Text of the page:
1. Comment on this blog post with your swimsuit preference (including size) and contact info.
  2. Follow @monifcplussizes on Instagram.
  3. Spread the word using the #monifcbeachchic hashtag.
a Rafflecopter giveaway

I know swim season has traditionally been this weird source of anxiety for so many women (and men, let's be fair) of all sizes and shapes. It's been a harbinger of body hate and negative self-talk. But it doesn't have to be. Every body is beach-ready. Every body is a bikini body. Every body deserves to feel sexy and beautiful and confident and all-around phenomenal. And that includes when wearing a swimsuit. Heck, maybe especially then.

Images by Paddy McClave — who shot these on an old Polaroid because this bathing suit totes deserves the magic that is analog photography.

19 May 2015

If I Fall In Love To The Sound Of Birds On The Wing

Everyone has different ways of dealing with things, and subsequently, everyone's "journey" (for lack of a less cheesy word) when it comes to body positivity will be different. It's never easy, but it's also never the same.

Since Unique Vintage launched its #IAmUnique campaign, I've been thinking heavily on not only the things that make me unique, but also the things I've yet to accept and love for their own uniqueness. Because here is my confession: Although I consider myself a confident, proud, body positive fat woman, I still have my off days. You know the ones — when something just doesn't feel quite right. It's not so much about hating or disliking parts of yourself; it's more about just not feeling like you fit well into your body.
I, like all humans, have those days. There's no shame in them. And they don't make you any less body positive overall. But I'd be lying if I said such off days are never related to past insecurities or weird body hangups. Although I can appreciate the softness of my tummy and the ferocity with which my thighs touch and the squishiness of my double chin, I've always felt a little weird about, well, my arms.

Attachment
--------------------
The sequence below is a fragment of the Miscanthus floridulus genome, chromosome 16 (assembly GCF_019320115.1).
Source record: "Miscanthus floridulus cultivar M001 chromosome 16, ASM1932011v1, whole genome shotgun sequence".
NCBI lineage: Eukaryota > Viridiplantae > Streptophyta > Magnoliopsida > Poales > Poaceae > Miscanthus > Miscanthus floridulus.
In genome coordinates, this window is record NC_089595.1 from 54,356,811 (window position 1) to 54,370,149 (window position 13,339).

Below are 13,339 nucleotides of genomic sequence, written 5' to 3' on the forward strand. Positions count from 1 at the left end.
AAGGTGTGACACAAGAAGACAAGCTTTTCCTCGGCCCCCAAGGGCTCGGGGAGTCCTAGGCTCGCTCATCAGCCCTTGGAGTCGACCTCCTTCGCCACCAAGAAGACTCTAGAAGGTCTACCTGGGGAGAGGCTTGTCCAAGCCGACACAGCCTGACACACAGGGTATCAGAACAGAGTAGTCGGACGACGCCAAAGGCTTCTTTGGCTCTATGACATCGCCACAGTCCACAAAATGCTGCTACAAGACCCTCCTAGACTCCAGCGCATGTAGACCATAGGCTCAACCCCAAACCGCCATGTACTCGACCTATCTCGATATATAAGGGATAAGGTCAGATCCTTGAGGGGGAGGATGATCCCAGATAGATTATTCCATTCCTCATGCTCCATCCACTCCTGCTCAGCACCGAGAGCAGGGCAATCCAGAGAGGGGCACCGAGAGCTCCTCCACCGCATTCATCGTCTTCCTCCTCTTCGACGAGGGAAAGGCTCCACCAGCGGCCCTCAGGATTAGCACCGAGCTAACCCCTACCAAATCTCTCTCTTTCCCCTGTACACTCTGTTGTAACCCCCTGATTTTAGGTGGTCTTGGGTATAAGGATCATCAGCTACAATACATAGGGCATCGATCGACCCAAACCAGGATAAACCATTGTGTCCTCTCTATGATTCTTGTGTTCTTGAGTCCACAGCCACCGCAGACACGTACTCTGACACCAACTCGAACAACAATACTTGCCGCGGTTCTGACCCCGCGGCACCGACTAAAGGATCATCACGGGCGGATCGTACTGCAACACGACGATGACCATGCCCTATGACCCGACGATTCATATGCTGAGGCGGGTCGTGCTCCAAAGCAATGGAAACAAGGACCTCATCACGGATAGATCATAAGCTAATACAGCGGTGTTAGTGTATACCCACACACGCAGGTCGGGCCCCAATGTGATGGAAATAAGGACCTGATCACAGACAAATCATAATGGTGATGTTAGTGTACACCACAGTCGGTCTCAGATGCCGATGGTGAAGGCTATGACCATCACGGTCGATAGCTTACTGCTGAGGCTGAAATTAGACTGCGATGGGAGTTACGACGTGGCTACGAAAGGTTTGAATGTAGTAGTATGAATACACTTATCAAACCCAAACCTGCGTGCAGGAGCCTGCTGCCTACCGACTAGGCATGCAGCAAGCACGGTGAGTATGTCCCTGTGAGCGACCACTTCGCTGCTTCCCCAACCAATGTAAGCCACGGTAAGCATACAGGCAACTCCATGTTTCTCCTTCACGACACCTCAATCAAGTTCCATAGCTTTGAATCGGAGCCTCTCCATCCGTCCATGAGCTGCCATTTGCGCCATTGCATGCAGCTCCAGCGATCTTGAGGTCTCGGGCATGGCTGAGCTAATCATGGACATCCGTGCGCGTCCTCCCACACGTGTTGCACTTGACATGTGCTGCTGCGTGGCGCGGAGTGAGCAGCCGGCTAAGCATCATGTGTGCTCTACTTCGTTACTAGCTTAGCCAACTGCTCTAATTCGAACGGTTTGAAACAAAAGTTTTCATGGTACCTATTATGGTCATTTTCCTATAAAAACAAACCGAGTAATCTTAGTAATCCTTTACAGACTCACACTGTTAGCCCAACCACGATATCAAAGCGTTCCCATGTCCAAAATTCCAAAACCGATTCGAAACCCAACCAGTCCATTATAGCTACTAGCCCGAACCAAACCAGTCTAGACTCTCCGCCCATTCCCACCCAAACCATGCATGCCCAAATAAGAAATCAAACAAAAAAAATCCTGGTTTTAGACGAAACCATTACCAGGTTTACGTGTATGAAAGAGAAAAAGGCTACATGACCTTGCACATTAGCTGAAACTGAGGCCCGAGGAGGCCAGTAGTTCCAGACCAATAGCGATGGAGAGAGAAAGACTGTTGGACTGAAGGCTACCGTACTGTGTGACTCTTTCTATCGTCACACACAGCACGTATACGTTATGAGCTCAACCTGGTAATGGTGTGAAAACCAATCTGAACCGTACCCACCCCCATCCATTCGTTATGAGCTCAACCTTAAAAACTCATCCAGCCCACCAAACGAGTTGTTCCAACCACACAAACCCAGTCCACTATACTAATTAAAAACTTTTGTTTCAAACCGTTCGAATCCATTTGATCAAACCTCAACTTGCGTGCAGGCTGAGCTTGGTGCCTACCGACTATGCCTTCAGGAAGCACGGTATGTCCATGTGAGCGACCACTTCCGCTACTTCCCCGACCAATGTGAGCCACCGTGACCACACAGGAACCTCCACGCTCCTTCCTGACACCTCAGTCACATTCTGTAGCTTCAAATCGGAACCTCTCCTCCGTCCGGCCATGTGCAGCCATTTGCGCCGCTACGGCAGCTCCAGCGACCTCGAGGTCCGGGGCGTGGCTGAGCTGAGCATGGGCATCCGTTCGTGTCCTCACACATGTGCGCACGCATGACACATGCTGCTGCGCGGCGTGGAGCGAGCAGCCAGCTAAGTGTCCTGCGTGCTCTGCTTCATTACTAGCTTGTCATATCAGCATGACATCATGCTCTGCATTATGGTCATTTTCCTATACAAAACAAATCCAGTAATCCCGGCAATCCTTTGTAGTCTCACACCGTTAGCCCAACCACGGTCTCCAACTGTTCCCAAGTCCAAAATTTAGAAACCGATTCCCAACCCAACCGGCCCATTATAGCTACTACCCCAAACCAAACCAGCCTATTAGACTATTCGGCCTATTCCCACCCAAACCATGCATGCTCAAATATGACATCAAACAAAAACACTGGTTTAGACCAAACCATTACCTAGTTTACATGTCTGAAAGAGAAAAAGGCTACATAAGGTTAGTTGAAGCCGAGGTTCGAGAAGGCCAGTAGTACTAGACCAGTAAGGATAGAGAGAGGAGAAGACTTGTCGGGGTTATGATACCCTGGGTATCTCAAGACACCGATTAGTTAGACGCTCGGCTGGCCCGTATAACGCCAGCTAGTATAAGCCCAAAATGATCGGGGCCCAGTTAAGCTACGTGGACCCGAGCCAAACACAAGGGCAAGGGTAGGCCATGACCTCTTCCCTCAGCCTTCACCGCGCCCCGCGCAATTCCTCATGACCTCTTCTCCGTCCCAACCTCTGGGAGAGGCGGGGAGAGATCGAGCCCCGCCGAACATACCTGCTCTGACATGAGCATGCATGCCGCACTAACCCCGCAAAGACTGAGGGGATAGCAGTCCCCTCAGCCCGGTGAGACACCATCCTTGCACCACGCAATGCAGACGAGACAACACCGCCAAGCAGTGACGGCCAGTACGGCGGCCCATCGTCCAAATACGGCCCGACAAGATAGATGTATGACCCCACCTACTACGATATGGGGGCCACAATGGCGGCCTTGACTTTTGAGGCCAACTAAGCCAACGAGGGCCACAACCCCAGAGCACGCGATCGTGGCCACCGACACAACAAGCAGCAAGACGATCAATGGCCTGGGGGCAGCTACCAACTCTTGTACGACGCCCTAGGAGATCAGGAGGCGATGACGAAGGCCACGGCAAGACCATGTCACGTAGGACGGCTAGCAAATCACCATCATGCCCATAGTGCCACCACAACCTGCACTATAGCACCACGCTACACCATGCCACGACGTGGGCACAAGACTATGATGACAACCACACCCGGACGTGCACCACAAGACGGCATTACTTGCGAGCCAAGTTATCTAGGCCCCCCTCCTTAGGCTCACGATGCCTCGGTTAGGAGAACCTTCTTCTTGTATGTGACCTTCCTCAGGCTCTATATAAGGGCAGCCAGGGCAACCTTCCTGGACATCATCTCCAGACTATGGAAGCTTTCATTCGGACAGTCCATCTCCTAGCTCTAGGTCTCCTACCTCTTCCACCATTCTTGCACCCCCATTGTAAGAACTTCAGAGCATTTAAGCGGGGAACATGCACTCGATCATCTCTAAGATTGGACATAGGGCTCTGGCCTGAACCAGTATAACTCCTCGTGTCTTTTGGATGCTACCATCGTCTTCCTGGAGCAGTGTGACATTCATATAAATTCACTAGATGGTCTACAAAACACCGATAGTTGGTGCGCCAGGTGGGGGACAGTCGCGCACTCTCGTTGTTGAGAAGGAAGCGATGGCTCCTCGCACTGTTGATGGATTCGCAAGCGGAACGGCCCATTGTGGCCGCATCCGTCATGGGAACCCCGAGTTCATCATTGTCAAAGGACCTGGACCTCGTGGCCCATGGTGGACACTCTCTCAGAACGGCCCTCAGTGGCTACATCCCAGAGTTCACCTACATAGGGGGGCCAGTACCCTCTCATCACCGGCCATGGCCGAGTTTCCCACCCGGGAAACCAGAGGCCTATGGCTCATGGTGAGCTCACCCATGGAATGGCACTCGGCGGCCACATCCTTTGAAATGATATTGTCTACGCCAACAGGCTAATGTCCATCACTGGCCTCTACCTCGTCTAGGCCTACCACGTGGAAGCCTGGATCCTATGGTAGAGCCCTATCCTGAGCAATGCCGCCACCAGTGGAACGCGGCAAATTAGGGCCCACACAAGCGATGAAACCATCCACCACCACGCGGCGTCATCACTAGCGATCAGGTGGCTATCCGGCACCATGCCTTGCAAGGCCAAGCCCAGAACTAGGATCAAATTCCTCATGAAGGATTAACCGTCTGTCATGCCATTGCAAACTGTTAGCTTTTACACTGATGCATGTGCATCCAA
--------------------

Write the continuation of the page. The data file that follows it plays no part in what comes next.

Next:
It seems silly written about. And when it comes to deep woes and things that keep me up at night, I can assure you that my arms aren't one of them. But that being said, I've always had this nagging little notion that my arms are disproportional — not "too big," but not quite coordinated with my shape elsewhere. I still remember being a teenager and young adult, and refusing to wear spaghetti straps or strapless dresses unless I could pair them with a bolero or shrug. Back then, I'd think, "Thanks for the buff arms, dad," only to hide them away in "shame." 
Fast forwarding the clock to now, well, any notion of "having to hide my body" is long gone. Except when it comes to my arms. No longer do I feel like society is going to personally come after me if I don't (because, you know, in my head, "society" used to be this a metaphysical being with the ability to come after me). But I sometimes do catch myself thinking, "These babies just aren't in line with the rest of my body." Or, "They're just not as cute as the rest of my body." And that's just no way to live, guys!
So in an effort to do away with some of these personal hangups, I thought I'd try on Unique Vintage's Satin & Tulle Swing Dress. Not only is it evocative of Grease's Pink Ladies or Betty Draper circa Mad Men Season 1 (which is obviously a swell combination), but it's also outside my comfort zone. I'm obviously a fan of anything princess-y and ethereal, but strapless? Not often.